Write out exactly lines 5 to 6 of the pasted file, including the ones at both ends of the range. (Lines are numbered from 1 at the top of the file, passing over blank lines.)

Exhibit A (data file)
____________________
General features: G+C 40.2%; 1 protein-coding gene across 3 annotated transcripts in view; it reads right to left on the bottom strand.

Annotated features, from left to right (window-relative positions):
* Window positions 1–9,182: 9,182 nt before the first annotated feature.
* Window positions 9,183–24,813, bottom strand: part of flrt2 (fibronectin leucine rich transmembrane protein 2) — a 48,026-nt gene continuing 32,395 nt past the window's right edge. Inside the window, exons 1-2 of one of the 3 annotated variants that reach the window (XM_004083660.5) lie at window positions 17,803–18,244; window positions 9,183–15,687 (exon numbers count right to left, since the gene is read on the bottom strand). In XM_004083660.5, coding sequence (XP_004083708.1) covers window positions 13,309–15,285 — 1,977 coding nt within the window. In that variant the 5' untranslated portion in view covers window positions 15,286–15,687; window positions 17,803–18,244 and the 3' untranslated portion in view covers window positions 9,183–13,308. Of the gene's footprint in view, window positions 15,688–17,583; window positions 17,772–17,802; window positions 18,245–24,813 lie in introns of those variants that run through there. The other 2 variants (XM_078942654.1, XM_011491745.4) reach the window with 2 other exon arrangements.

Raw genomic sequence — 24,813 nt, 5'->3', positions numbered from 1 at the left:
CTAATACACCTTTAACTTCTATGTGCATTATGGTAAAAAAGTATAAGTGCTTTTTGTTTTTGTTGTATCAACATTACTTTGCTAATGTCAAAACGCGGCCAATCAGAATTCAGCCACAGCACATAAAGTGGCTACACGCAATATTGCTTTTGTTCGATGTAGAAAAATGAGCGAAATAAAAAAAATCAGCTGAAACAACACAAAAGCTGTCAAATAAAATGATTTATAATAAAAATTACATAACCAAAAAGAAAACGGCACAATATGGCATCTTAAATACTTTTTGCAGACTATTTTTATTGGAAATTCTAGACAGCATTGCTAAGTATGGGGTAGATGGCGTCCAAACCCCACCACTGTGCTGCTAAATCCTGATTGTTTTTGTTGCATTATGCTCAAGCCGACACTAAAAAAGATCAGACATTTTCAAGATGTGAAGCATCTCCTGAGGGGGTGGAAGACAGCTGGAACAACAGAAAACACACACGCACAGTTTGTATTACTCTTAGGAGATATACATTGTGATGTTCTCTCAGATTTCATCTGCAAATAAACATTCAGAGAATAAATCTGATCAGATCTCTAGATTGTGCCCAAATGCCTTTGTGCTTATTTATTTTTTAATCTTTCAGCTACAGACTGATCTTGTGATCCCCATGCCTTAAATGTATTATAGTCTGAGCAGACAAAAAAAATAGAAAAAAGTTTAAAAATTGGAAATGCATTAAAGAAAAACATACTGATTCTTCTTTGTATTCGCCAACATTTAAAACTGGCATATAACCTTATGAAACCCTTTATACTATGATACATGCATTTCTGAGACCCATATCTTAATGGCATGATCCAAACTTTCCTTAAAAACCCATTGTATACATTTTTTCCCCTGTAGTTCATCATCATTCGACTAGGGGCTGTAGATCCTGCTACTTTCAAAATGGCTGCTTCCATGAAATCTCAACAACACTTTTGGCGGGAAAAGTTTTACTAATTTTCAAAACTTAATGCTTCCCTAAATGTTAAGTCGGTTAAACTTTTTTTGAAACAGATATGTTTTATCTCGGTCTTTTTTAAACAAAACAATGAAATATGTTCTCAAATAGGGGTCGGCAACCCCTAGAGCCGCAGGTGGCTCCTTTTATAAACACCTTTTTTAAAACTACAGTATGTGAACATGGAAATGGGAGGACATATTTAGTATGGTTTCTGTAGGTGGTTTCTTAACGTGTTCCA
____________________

Raw genomic sequence — 24,813 nt, 5'->3', positions numbered from 1 at the left:
CTAATACACCTTTAACTTCTATGTGCATTATGGTAAAAAAGTATAAGTGCTTTTTGTTTTTGTTGTATCAACATTACTTTGCTAATGTCAAAACGCGGCCAATCAGAATTCAGCCACAGCACATAAAGTGGCTACACGCAATATTGCTTTTGTTCGATGTAGAAAAATGAGCGAAATAAAAAAAATCAGCTGAAACAACACAAAAGCTGTCAAATAAAATGATTTATAATAAAAATTACATAACCAAAAAGAAAACGGCACAATATGGCATCTTAAATACTTTTTGCAGACTATTTTTATTGGAAATTCTAGACAGCATTGCTAAGTATGGGGTAGATGGCGTCCAAACCCCACCACTGTGCTGCTAAATCCTGATTGTTTTTGTTGCATTATGCTCAAGCCGACACTAAAAAAGATCAGACATTTTCAAGATGTGAAGCATCTCCTGAGGGGGTGGAAGACAGCTGGAACAACAGAAAACACACACGCACAGTTTGTATTACTCTTAGGAGATATACATTGTGATGTTCTCTCAGATTTCATCTGCAAATAAACATTCAGAGAATAAATCTGATCAGATCTCTAGATTGTGCCCAAATGCCTTTGTGCTTATTTATTTTTTAATCTTTCAGCTACAGACTGATCTTGTGATCCCCATGCCTTAAATGTATTATAGTCTGAGCAGACAAAAAAAATAGAAAAAAGTTTAAAAATTGGAAATGCATTAAAGAAAAACATACTGATTCTTCTTTGTATTCGCCAACATTTAAAACTGGCATATAACCTTATGAAACCCTTTATACTATGATACATGCATTTCTGAGACCCATATCTTAATGGCATGATCCAAACTTTCCTTAAAAACCCATTGTATACATTTTTTCCCCTGTAGTTCATCATCATTCGACTAGGGGCTGTAGATCCTGCTACTTTCAAAATGGCTGCTTCCATGAAATCTCAACAACACTTTTGGCGGGAAAAGTTTTACTAATTTTCAAAACTTAATGCTTCCCTAAATGTTAAGTCGGTTAAACTTTTTTTGAAACAGATATGTTTTATCTCGGTCTTTTTTAAACAAAACAATGAAATATGTTCTCAAATAGGGGTCGGCAACCCCTAGAGCCGCAGGTGGCTCCTTTTATAAACACCTTTTTTAAAACTACAGTATGTGAACATGGAAATGGGAGGACATATTTAGTATGGTTTCTGTAGGTGGTTTCTTAACGTGTTCCA